å slavery that has become intolerable, but resents it
without rancour, nay, even with a forbearance from such
bitterness of reproach as insult added to tyranny might
justly have provoked. Forced at last to abandon the
home of his fathers, and but for the devotion of an old
servant to wander forth not only an outcast but a beggar,
he yet retains such loyalty of affection that when later
on retribution is in his power, scarcely for a moment
does he hesitate to imperil his life to save that of his
would-be murderous brother. Towards his faithful old
servant his tenderness is almost womanly; towards
Rosalind his attitude that of unaffected diffidence.
To so priceless a boon as her love who is he that he
should aspire ? His youth, his comeliness, courage, and
prowess, he rates at nothing; and though offering all
the devotion due to a being of a higher sphere, “’twere
all one that” he “should love a bright particular star,
and think to wed it.” Of her who is “the quintessence
of every sprite,” he can “but live and die her slave."
If in point of intellect and wit he is not the equal of his
bright goddess, she will find in his manly nature a ster-
ling complement to her brilliant endowments; while the
position he is now called upon to fill will develop that
self-reliance which his brother's cruelty vainly sought to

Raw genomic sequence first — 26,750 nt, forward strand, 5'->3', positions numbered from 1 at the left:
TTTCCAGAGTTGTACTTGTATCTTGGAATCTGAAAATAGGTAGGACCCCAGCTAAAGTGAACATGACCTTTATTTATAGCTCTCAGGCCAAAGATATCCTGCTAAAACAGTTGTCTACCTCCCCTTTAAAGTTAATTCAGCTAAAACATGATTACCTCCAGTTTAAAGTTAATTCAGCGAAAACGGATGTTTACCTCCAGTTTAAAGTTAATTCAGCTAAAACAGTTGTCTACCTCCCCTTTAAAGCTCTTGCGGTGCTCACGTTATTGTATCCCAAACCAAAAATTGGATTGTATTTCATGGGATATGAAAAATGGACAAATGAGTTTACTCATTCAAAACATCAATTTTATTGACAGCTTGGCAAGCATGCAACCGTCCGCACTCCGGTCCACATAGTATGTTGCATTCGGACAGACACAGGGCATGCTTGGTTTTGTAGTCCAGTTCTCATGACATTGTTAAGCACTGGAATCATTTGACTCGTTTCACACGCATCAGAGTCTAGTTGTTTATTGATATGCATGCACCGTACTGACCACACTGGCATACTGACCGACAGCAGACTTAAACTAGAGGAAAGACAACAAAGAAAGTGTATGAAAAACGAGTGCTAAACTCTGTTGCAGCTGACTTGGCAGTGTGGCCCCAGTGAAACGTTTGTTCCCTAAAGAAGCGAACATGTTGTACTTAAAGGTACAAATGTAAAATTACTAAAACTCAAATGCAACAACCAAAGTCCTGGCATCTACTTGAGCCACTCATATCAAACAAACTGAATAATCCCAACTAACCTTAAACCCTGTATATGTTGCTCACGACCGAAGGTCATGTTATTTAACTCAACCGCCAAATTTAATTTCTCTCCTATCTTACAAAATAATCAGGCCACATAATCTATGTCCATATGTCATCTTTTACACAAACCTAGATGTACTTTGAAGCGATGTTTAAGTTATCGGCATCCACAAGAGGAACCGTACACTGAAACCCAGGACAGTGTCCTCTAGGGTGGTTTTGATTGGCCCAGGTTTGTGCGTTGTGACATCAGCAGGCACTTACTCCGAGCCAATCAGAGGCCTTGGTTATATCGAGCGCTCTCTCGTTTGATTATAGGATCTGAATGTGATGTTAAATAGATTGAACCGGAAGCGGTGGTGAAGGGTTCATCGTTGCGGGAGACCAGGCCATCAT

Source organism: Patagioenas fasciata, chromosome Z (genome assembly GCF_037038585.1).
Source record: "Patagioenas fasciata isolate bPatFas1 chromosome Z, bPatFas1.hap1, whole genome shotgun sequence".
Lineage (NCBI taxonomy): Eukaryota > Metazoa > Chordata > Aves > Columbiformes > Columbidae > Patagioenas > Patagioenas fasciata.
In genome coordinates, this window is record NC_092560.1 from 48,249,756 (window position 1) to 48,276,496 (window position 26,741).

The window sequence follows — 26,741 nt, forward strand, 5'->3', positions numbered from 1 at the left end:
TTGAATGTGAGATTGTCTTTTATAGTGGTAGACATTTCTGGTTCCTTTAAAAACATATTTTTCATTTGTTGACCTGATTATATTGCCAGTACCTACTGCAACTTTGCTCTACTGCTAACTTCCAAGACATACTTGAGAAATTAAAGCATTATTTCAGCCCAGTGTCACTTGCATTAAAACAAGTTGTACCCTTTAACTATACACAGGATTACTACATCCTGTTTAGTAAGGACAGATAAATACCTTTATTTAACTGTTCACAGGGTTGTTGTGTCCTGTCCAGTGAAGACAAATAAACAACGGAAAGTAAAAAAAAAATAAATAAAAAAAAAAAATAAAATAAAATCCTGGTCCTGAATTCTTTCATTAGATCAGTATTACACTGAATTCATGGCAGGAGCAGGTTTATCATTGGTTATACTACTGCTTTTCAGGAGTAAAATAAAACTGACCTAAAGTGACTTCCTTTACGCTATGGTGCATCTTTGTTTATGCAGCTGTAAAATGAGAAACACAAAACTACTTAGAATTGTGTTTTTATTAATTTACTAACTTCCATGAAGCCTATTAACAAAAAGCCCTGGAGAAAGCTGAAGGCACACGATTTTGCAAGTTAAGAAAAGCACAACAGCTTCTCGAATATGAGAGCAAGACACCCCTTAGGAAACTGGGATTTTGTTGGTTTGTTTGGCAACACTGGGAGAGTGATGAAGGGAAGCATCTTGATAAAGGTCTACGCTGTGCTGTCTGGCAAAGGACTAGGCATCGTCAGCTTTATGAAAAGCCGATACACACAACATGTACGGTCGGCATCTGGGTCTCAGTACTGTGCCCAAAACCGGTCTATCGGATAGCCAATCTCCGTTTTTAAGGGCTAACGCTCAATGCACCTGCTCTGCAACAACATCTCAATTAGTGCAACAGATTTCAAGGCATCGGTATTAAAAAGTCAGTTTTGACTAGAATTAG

crush, and give scope to the larger aims hitherto denied

With his easy-going philosophy Touchstone is thoroughly Touchstone. at home in a play whose very title tells of debonair enjoyment. Though used to the atmosphere of a court and to a life of privileged enjoyment, his fund of natural

cheerfulness adapts itself to the privations and annoyances that banishment have brought upon him. Like the fool in Lear he is moreover endowed with something nobler than mere good humour. To Celia his devotion is no less and no less unhesitating than that of his brother of the cap and bells to the outraged king. Bubbling over with quaint fun and drollery, he is equally at his ease when encountering the affected Jaques, when affectionately teasing Rosalind, when mystifying the simple Corin, William, and Audrey. If his own account of his earlier days is not to be accepted with implicit confidence, it is plain that he is not only a man of great mother-wit, but one of large and well-digested experience. His pithy sayings have nothing random about them; as the Duke says, “He uses his folly like a stalking-horse and under the presentation of that he shoots his wit" right to the very heart of the matter. Though in his whimsical choice of the homely Audrey he may seem to be indulging his love of humour, we may be quite sure that he knew what he wanted, and that his acting was

not like his speaking mainly for effect.. Jaques. Whatever the cause of his melancholy. Jaques tells us

he is in love with it. From the Duke's remarks on his past life we may perhaps gather that something akin to remorse for a not very creditable career has soured a temperament never very healthy or well-balanced. As to the character of his melancholy, it is neither that of the scholar, nor of the musician, nor of the courtier, the soldier, lawyer, lady, or lover, but “it is a melancholy of mine own, compounded of many simples, extracted from many objects; and indeed the sundry contemplation of my travels, which, by often rumination, wraps me in a